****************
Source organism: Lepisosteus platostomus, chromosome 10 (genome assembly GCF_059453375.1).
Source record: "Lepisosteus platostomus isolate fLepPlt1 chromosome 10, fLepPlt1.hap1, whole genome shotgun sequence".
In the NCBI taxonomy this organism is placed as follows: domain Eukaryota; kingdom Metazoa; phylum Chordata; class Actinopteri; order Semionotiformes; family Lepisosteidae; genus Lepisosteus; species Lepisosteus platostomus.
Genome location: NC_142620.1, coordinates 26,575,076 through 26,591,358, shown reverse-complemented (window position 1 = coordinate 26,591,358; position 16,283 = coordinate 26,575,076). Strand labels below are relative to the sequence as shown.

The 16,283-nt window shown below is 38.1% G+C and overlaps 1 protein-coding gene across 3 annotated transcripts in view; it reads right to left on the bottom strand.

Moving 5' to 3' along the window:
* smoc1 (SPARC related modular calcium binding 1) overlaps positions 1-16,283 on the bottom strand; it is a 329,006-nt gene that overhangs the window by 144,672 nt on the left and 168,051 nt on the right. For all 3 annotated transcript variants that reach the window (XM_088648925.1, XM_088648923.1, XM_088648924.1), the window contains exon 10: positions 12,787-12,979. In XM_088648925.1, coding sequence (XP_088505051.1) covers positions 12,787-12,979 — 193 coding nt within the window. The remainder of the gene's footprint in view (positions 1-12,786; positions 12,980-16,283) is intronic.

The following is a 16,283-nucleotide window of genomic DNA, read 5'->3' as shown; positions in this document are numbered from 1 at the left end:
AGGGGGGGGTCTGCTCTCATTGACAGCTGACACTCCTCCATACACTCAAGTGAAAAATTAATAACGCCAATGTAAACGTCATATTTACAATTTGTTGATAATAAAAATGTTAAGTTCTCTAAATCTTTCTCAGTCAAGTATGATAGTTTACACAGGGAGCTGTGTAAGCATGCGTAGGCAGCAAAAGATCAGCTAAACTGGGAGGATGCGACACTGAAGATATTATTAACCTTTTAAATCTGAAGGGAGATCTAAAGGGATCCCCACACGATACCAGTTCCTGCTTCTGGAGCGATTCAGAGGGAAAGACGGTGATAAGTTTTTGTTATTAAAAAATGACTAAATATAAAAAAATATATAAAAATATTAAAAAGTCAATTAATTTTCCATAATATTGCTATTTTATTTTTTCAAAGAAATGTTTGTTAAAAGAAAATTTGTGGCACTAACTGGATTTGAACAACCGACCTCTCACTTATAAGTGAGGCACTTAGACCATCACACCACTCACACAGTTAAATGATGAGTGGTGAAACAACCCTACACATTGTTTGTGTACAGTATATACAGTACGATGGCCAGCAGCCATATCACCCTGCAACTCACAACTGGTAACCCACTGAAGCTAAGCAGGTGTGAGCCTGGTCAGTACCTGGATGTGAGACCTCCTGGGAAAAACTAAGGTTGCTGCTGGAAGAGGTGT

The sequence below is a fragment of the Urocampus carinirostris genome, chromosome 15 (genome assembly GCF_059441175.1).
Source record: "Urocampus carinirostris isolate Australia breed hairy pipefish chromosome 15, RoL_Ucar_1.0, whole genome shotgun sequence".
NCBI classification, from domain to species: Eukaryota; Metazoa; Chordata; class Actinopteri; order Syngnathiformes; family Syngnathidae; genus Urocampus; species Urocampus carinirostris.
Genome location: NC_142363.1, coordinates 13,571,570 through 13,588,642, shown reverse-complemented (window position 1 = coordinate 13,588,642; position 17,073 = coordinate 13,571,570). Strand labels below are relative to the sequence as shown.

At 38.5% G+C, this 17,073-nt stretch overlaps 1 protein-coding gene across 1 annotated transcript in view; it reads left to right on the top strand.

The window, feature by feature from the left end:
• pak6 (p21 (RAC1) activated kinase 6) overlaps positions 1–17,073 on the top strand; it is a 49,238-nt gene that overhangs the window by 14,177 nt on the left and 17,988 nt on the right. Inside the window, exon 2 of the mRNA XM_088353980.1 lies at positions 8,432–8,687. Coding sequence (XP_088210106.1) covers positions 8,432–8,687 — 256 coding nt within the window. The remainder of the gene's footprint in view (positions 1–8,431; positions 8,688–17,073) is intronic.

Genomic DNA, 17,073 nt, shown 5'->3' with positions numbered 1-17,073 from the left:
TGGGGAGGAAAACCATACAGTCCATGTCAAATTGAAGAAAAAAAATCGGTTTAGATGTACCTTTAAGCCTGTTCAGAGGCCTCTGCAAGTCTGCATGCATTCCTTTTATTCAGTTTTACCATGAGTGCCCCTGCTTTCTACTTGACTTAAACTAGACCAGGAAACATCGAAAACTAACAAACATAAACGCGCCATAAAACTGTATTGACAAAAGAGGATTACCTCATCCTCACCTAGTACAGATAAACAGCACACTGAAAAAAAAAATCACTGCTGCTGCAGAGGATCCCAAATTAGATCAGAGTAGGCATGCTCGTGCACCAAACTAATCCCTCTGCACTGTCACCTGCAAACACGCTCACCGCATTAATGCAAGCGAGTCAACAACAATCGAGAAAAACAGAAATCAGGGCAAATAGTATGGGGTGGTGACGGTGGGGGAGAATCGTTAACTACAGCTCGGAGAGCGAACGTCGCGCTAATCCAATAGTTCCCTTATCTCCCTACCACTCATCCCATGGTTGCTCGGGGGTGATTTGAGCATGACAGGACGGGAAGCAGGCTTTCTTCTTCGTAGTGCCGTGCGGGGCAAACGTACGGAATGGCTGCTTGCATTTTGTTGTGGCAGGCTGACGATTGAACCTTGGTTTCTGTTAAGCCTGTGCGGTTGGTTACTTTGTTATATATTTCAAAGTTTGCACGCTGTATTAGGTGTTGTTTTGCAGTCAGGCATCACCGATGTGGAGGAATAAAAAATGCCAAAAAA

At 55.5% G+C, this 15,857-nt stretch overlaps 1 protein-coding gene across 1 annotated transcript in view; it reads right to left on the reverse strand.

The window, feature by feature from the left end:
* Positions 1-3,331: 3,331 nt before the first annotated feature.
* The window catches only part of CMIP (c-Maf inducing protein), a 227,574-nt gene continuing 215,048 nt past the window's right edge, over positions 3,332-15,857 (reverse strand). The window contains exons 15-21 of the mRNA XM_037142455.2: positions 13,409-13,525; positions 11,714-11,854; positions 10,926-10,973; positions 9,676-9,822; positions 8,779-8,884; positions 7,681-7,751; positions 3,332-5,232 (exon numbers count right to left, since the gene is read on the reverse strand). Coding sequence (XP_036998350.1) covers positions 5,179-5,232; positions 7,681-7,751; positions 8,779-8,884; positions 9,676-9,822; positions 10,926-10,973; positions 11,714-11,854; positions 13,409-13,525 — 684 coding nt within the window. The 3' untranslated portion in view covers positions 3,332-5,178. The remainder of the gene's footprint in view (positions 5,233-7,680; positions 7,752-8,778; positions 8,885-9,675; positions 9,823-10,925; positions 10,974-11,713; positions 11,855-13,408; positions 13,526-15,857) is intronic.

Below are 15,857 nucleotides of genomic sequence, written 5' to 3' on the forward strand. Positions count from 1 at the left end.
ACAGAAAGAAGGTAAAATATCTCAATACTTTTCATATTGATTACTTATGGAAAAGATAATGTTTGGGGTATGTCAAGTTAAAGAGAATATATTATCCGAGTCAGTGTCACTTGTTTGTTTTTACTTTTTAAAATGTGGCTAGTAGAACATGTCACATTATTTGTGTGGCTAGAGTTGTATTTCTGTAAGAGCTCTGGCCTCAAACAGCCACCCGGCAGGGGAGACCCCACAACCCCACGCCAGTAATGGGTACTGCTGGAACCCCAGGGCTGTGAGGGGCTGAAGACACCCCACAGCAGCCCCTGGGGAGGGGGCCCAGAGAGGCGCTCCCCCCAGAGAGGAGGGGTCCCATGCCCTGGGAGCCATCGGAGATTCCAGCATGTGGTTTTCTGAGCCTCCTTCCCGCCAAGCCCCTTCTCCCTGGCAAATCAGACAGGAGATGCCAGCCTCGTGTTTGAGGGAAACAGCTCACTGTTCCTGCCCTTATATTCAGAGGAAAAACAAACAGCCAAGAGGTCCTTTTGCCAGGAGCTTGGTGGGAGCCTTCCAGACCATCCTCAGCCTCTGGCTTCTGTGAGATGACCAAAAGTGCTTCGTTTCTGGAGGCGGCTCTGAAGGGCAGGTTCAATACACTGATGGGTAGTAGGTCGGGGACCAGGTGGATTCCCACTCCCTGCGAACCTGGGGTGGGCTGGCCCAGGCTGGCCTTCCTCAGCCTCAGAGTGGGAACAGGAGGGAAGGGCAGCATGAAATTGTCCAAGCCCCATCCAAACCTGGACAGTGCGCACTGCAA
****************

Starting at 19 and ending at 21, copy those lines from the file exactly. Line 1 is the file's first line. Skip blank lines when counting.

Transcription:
At 55.5% G+C, this 15,857-nt stretch overlaps 1 protein-coding gene across 1 annotated transcript in view; it reads right to left on the reverse strand.

The window, feature by feature from the left end:
* Positions 1-3,331: 3,331 nt before the first annotated feature.